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Wednesday, February 01, 2006


Hill Country Achilles

Every now and then I like to pretend I can write poetry. Writing poetry feels like playing chess. I know the official rules, but then some punk kid comes along and just spanks my most diligent efforts. It's like there's some code I just don't quite get.

But I continue to train on my chess program (for what purpose??) and pen some short pretentious, self-conscious lyrics.

Now that I've broken every rule of self-degradation I warned my students about . . .


Your pulse beats blood against this pillow
each night, the sound in your ears
like footfalls through fresh snow tracking
back to a time in Texas when it fell
just frozen enough for you to step out
and catalogue the memory of weather.
Cold can be beautiful when it falls evenly,
but most winters uneven chills cool porches
not doors, freeze begonias not grass.
Mornings frost fences and shingles,
while warm afternoons catch you all
flushing until you unzip thick coats
and wonder if memory serves up lies
like pie. Meringue could cover your town
beneath peaks that brown in the oven.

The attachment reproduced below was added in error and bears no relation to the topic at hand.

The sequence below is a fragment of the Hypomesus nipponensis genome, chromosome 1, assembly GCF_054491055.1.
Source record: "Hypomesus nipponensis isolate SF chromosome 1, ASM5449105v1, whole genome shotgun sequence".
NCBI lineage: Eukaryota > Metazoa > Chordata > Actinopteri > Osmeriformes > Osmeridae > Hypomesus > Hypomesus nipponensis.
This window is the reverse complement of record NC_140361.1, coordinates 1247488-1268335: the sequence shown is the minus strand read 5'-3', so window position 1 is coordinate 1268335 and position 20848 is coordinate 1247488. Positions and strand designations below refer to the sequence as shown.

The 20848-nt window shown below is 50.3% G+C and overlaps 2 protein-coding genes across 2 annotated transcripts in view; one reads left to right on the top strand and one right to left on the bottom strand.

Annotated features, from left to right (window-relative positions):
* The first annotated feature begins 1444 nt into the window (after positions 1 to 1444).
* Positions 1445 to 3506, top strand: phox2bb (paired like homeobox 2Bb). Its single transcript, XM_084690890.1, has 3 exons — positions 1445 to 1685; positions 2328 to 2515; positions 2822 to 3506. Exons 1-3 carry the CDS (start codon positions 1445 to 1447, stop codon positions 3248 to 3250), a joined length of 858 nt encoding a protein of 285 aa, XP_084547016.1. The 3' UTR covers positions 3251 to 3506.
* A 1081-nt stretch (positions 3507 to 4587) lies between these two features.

If you slice out wedges for guests,
they’ll ask for the recipe. Just smile.
Take their plate, all crumbs and sugar
splotches too shallow for forks.
The truth is you won’t remember how
you made that fluffy white. It couldn’t be
snow. Perhaps the puffed petals of winter
flowers, roses grown to tall green stems
in glass houses? Some blood is white,
you’ve heard. The kind that fights
where you hurt and swell, like the time
your ankle twisted on an old cedar branch.
You spent a day on your back. Your foot
on a pillow higher than the heart
that mattered, that pumped so much blood
your foot filled the shoe like sausage,
and you untied laces cursing. But
the cool cotton case met your heel,
turned memory to hope for summer
nights when cicadas pray, “Sleep tight.”

HillCountryWriter Category: Poetry
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